The US war on fat

Decision to ban partially hydrogenated oils is aimed at curbing obesity and heart attacks.

by
    Trans fat is a man-made substance most commonly associated with junk food like chips, donuts, pizza and cake [AP]
    Trans fat is a man-made substance most commonly associated with junk food like chips, donuts, pizza and cake [AP]

    Americans are big. Really big. More than a third of them are obese  and there’s little indication the numbers are going down.

    Now, the US government is taking steps to try to thin the masses, and make them healthier. 

    This action is expected to reduce coronary heart disease and prevent thousands of fatal heart attacks every year.

    Stephen Ostroff, FDA Acting Commissioner

    On Tuesday, the Food and Drug Administration (FDA) announced it is banning partially hydrogenated oils (PHOs), the primary source of trans fat, from food unless a company receives special permission.

    Manufacturers must comply within three years. Trans fat is a man-made substance most commonly associated with junk food like chips, donuts, pizza and cake.

    It is used to maintain a product's shelf life. But most doctors consider them to be some of the worst kinds of fat to consume.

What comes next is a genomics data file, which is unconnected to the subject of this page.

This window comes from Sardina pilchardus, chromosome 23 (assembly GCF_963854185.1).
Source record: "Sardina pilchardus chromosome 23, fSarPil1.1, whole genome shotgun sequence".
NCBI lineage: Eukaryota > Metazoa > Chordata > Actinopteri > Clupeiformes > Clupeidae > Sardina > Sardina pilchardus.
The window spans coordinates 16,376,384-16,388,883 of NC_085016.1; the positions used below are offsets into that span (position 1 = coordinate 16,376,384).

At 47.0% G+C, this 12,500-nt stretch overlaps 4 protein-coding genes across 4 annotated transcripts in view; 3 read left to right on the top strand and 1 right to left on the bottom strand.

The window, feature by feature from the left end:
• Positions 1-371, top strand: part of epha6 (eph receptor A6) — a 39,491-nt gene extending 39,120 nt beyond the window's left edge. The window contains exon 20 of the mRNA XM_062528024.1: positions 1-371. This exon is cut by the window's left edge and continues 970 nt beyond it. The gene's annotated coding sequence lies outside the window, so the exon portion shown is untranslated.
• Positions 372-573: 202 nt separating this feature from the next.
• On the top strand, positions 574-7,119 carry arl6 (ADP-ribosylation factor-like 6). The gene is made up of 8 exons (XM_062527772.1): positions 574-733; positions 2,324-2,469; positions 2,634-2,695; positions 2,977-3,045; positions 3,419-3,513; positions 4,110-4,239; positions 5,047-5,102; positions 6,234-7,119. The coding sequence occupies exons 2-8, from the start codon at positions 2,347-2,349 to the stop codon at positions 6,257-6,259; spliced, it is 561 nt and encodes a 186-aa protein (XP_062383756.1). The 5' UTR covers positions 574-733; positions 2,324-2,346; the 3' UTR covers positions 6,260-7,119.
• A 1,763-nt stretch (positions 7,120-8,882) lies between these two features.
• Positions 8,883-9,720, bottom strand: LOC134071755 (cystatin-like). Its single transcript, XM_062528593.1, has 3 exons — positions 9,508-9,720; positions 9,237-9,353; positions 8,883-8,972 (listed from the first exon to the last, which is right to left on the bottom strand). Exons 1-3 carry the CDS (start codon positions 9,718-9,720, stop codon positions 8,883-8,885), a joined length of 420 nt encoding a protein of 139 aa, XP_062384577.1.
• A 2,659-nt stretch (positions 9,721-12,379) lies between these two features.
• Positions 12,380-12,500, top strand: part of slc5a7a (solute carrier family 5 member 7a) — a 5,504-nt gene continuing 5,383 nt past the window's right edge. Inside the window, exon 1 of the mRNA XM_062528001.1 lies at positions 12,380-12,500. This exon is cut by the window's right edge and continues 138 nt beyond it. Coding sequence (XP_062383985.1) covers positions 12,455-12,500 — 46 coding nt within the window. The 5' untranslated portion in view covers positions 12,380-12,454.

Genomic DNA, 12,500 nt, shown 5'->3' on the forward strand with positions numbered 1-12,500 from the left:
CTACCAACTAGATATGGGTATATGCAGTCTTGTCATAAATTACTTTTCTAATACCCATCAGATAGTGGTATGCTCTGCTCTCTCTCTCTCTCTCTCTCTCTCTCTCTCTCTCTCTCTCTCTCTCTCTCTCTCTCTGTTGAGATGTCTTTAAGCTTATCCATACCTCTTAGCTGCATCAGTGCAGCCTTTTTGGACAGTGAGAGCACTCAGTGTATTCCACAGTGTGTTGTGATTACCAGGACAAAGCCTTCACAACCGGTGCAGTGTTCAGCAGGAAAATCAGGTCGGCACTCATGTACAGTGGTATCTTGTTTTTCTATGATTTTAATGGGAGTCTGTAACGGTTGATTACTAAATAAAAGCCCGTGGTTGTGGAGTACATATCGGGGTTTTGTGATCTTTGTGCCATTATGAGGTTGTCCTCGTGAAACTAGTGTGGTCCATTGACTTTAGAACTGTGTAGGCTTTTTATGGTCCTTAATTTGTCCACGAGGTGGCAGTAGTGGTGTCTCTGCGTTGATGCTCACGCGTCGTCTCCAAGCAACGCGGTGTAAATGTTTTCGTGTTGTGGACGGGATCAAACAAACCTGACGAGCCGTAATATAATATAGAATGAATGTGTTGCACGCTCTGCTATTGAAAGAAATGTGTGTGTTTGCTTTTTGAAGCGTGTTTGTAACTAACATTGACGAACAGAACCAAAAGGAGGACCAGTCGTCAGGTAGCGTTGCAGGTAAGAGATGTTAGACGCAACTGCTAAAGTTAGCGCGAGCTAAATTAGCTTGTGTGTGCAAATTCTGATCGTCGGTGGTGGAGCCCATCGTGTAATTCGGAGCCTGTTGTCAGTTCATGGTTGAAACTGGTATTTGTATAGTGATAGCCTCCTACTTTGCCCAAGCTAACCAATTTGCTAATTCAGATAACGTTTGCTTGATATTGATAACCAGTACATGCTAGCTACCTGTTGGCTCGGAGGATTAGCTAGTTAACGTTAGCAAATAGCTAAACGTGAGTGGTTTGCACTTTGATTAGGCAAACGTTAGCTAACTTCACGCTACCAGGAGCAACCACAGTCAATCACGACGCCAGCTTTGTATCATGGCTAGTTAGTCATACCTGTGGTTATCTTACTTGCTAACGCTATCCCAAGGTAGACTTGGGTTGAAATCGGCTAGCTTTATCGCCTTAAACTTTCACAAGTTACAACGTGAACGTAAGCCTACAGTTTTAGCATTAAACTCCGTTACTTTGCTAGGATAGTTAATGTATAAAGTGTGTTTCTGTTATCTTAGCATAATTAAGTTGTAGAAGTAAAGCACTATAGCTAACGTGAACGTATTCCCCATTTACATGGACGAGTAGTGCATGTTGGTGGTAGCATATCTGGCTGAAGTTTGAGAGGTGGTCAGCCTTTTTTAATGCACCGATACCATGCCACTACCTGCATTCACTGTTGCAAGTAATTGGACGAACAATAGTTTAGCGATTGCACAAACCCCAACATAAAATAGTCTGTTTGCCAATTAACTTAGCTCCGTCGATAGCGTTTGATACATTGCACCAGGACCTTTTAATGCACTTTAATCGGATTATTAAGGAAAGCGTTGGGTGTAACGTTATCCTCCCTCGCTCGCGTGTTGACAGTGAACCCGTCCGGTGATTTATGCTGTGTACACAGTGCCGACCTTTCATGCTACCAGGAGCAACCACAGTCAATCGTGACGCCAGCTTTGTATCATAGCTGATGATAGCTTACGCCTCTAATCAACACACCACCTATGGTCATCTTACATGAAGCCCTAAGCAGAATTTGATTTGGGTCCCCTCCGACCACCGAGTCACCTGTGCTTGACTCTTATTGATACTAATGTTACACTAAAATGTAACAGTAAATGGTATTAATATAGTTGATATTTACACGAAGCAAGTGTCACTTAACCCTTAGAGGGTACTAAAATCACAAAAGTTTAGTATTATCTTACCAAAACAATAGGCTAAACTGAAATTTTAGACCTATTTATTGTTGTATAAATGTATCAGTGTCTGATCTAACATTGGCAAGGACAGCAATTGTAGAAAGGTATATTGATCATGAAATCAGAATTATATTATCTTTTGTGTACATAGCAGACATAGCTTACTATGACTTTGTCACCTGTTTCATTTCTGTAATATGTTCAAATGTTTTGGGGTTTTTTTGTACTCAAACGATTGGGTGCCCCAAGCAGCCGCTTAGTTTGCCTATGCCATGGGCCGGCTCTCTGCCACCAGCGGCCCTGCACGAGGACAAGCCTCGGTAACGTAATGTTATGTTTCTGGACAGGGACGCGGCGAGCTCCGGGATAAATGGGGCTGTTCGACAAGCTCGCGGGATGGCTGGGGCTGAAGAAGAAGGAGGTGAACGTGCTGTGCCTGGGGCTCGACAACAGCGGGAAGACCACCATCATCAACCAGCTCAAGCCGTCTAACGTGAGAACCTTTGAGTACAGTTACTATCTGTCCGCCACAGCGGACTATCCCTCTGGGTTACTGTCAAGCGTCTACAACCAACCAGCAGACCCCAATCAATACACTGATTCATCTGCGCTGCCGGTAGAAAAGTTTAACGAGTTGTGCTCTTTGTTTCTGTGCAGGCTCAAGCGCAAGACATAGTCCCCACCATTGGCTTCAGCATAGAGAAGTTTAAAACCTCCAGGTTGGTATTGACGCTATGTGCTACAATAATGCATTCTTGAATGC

The American Medical Association has stated there is overwhelming evidence linking trans fat to strokes and heart attacks. They have been lobbying for years to have them eliminated.

    "This action is expected to reduce coronary heart disease and prevent thousands of fatal heart attacks every year," said FDA's Acting Commissioner Stephen Ostroff in making Tuesday’s announcement.

    The Grocery Manufacturers Association, one of the leading lobbying groups for food and beverage companies, applauded the move, too.

    "FDA has acted in a manner that both addresses FDA's concerns and minimises unnecessary disruptions to commerce," the association said in a statement.

    SOURCE: Al Jazeera


    ABOUT THE AUTHOR



    YOU MIGHT ALSO LIKE

    How different voting systems work around the world

    How different voting systems work around the world

    Nearly two billion voters in 52 countries around the world will head to the polls this year to elect their leaders.

    How Moscow lost Riyadh in 1938

    How Moscow lost Riyadh in 1938

    Russian-Saudi relations could be very different today, if Stalin hadn't killed the Soviet ambassador to Saudi Arabia.

    The peace games: Dreaming big for South Sudan's youth

    The peace games: Dreaming big for South Sudan's youth

    A relatively new independence and fresh waves of conflict inspire a South Sudanese refugee to build antiwar video games.